Company hijackers face music

2010-10-23 09:46

The arrest of Sandile Majali and Stephen Khoza on criminal ­charges marks the first time a case involving alleged company hijacking has ended up in a criminal court.

The two, and six others, ­allegedly hijacked Kalahari ­Resources in August this year.

The case has also brought the spotlight back on the Companies and Intellectual Property ­Registration Office (Cipro).

In a first, Majali and his ­colleagues appeared in the commercial crimes court on Friday and were denied bail until Tuesday.

Legal practitioners attribute this first case of company ­hijacking to directors tiring of having their companies ­hijacked.

David Pinnock, commercial and corporate director at law firm Cliffe Dekker Hofmeyr, said: “This is a clear case of fraud and the ­media has been missing that, ­instead calling it a hijacking.”

Pinnock said a director can only be validly appointed according to the company’s articles of ­association and according to the Companies Act.

“Cipro itself is only a custodian of the information supplied by companies,” said Pinnock. Hence, when Cipro receives misleading information from people who do not have the necessary authority, that becomes a case of fraud.

According to Dave Loxton, a ­director at law firm Werksmans, of the many high-profile cases of ­hijackings during the past three years, those parties affected were either relieved to be restored or were ­foreigners who left the country ­in disgust.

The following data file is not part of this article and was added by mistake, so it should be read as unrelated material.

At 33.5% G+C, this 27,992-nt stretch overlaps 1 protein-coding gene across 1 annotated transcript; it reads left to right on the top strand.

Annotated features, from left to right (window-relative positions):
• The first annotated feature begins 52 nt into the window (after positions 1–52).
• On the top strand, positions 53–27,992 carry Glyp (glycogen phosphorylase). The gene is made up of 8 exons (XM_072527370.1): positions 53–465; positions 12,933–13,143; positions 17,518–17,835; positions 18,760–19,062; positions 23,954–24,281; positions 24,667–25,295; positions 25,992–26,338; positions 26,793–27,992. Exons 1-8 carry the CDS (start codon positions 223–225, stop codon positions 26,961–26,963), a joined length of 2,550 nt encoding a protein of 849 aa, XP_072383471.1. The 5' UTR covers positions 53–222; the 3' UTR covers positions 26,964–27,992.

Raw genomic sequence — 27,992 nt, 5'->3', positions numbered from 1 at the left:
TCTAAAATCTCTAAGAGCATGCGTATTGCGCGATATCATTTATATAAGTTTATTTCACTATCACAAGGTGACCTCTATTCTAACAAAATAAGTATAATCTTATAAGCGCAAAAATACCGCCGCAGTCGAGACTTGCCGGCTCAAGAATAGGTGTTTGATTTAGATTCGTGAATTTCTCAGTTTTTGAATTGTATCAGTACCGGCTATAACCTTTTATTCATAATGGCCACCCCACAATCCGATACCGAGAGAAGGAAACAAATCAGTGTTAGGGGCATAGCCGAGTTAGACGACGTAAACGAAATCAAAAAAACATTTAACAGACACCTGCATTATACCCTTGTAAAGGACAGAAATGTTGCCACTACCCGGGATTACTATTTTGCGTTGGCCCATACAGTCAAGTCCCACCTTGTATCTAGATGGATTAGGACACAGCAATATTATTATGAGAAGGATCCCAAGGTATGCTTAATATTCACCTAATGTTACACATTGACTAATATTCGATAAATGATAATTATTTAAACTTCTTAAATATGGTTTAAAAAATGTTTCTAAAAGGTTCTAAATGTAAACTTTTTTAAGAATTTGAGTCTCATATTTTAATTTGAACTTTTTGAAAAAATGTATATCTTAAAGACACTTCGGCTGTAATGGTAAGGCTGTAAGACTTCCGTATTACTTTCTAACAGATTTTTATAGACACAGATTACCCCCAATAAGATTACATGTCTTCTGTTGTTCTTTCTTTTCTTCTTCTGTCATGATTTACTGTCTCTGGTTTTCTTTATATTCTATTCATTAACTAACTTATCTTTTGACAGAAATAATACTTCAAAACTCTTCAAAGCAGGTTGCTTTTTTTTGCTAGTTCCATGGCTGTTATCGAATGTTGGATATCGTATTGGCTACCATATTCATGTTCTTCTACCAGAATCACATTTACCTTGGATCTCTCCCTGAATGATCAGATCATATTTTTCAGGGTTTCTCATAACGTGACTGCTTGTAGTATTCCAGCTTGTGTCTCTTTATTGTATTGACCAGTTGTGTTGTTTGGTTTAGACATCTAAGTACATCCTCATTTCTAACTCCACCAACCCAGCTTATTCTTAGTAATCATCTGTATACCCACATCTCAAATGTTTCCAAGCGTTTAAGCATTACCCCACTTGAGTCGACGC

Of the approximately 17 000 company record amendments that went through the Cipro systems every month until October, more than half have been fraudulent or changes that were not mandated by the companies themselves.

This, according to Cipro acting chief executive Lungile Dukwana, who said that after new controls were put in place in October, the number of requests had fallen to about 8 000 a month.

Cipro suspended its online ­system and asked companies to contact it before making any changes on the system.

In the wake of the alleged hijacking of mining company Kalahari ­Resources in August, Cipro introduced new security measures that give legitimate company representatives the ability to monitor their companies’ records online.

“Directors need to start taking an interest in their own ­companies,” said Dukwana.

Between 1999 and 2008, 1.8 million companies were ­registered on the Cipro system.

Firms currently in the suspended Cipro system could have their details amended online without the rightful owners’ knowledge.

Pinnock said the publicity around the case and the arrests were helping to send out a strong message to company hijackers that such activity was unacceptable. “It also sends a strong ­message to Cipro, and I hope that Cipro keeps considering ways to make companies’ information safe,” he said.


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